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Collegium Maius and Jagiellonian University
The Jagiellonian University, established by King Casimir the Great (Kazimierz Wielki) in 1364 as the Kraków Academy, is Poland’s oldest university, and one of the most ancient houses of learning in this part of Europe (second only to Prague, 1348). Unfortunately, after the death of the King, the Academy fell into decline and ceased operation. It was only in the 1390s that the plenipotentiary of King Ladislaus Jagiełło and Queen Jadwiga – drawing upon, among other sources, the funds donated to the Academy in the Queen’s Testament – purchased a spacious brick house of the heir to the Rzeszotary estate, Szczepan Pęcherz, for the Academy. It stood in the contemporary Jewish district by the intersection of today’s Św. Anny and Jagiellońska streets. This was the beginning of the Collegium Maius – the Major College, being the first seat of the University refounded in 1400. The following decades necessitated the development of the house of learning as the numbers of both students and professors increased in the continuously developing university. The so-called Common Room (Stuba Communis) and the characteristic bay window on the first floor in ul. Jagiellońska date back to the first period of expansion around 1440. This is where professors used to gather for meals; today it is the venue of congresses and assemblies.
The blossoming of the university made it necessary to purchase property in the neighbourhood. Of great assistance and merit was the inestimable historian Jan Długosz who purchased the land and houses south of the oldest college and bestowed them on the Academy. Though it is a paradox, the question of expansion was solved by two major fires in this part of the city – in 1462 and 1492 – as the building required a thorough reconstruction in their wake. Its effects are visible to this day.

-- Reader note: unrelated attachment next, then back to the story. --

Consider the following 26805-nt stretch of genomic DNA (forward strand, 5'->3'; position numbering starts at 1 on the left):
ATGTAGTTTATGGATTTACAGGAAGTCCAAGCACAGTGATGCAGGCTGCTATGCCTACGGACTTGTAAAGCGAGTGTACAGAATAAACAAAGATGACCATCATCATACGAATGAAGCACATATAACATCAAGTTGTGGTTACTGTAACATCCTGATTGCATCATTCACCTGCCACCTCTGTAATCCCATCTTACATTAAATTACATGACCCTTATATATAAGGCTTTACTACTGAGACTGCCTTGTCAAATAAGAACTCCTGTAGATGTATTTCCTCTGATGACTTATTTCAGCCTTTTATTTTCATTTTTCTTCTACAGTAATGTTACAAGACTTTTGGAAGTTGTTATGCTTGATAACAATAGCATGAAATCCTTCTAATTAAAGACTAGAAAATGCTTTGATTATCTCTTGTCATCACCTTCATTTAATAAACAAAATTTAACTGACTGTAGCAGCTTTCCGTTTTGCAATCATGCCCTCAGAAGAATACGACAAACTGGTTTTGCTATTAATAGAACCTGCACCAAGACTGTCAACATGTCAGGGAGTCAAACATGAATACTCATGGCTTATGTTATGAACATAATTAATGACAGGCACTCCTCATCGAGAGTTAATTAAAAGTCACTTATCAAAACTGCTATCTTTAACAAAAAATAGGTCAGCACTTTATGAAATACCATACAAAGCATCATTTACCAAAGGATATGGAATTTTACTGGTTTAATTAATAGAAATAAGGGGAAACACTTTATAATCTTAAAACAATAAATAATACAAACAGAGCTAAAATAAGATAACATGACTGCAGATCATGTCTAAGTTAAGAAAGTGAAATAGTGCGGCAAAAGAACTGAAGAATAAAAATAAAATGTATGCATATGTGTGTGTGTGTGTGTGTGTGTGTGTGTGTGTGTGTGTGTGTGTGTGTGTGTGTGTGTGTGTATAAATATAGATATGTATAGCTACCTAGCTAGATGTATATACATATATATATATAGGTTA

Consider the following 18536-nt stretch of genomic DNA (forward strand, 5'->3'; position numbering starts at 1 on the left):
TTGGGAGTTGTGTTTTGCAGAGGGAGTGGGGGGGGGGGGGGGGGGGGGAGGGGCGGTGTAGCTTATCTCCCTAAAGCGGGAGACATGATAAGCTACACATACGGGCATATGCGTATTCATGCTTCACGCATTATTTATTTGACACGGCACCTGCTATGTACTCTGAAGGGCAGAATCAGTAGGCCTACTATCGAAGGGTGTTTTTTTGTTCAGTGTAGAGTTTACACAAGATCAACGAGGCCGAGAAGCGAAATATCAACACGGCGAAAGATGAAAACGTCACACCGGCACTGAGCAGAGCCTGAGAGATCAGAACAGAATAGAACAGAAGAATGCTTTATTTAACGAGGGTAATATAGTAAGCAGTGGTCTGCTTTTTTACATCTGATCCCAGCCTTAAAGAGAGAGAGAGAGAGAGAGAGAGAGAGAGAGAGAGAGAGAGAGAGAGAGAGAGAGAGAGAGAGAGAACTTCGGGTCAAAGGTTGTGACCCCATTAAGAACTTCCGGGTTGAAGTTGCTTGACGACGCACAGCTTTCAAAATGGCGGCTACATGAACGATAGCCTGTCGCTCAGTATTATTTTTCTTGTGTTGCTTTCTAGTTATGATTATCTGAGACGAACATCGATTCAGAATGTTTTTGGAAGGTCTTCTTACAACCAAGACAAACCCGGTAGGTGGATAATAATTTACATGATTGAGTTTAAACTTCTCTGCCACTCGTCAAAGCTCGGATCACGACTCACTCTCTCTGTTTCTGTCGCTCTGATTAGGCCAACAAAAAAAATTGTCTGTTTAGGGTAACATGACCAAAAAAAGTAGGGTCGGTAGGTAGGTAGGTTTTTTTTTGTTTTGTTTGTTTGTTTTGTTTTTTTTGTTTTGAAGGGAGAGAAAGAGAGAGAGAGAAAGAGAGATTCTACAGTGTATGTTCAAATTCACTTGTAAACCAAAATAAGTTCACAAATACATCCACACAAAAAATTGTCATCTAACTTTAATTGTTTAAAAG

In 1507-1509 Master Craftsman Marek redeveloped the Assembly Hall, and added a crow-stepped gable, so characteristic of the architecture of Kraków and Małopolska of the time, to the oldest corner of the building. Soon, the construction of the library began on the southern side. The work to complete and furnish it was not finished until around 1540. The door leading to it is richly decorated and known as the Porta Aurea (Golden Gate). Built on the plan of the letter L, the library received vaulting that is rare in Kraków: lierne and stellar with narrow, brick ribbing.
Another product of the changes introduced at that time is the quadrangle supported, together with the surrounding gallery, on arcades of pointed arches built by the stonemason known as Master Jan (approx. 1493). The crystalline form of the gallery vaulting is a rarity that demands admiration.
Besides the elegant rooms and a library, the refurbished Collegium Maius housed the lectoria (rooms where lectures were held), while the upper stories were designated as professors’ quarters.
The academy attracted students to Kraków from all over Europe, boasting an especially high level of teaching in the mathematical sciences and astronomy. Nevertheless, the rejection of the ideas of the Reformation in the 16th century resulted in a crisis at the university, and in consequence in its slow decay until the 18th century; which disintegration also affected the buildings. Collegium Maius was largely abandoned and neglected, as it only housed the library. Luckily, there was no room to which the books could be transferred which most probably saved the building. The library remained here until 1940, when the entire collection was moved to the new headquarters in al. Mickiewicza.
Today, Collegium Maius houses the Museum of the Jagiellonian University. Crowds are attracted to its quadrangle to see the clock, whose attractions are not only the carillons it plays but also a procession of moving figures presenting people important in the history of the university. The procession of the figures is set in motion every day at 9am, 11am, 1pm, 3pm and 5pm.
The roll of eminent graduates of the Jagiellonian University includes the author of the heliocentric theory, the astronomer Nicolas Copernicus, and Karol Wojtyła, later Pope John Paul II.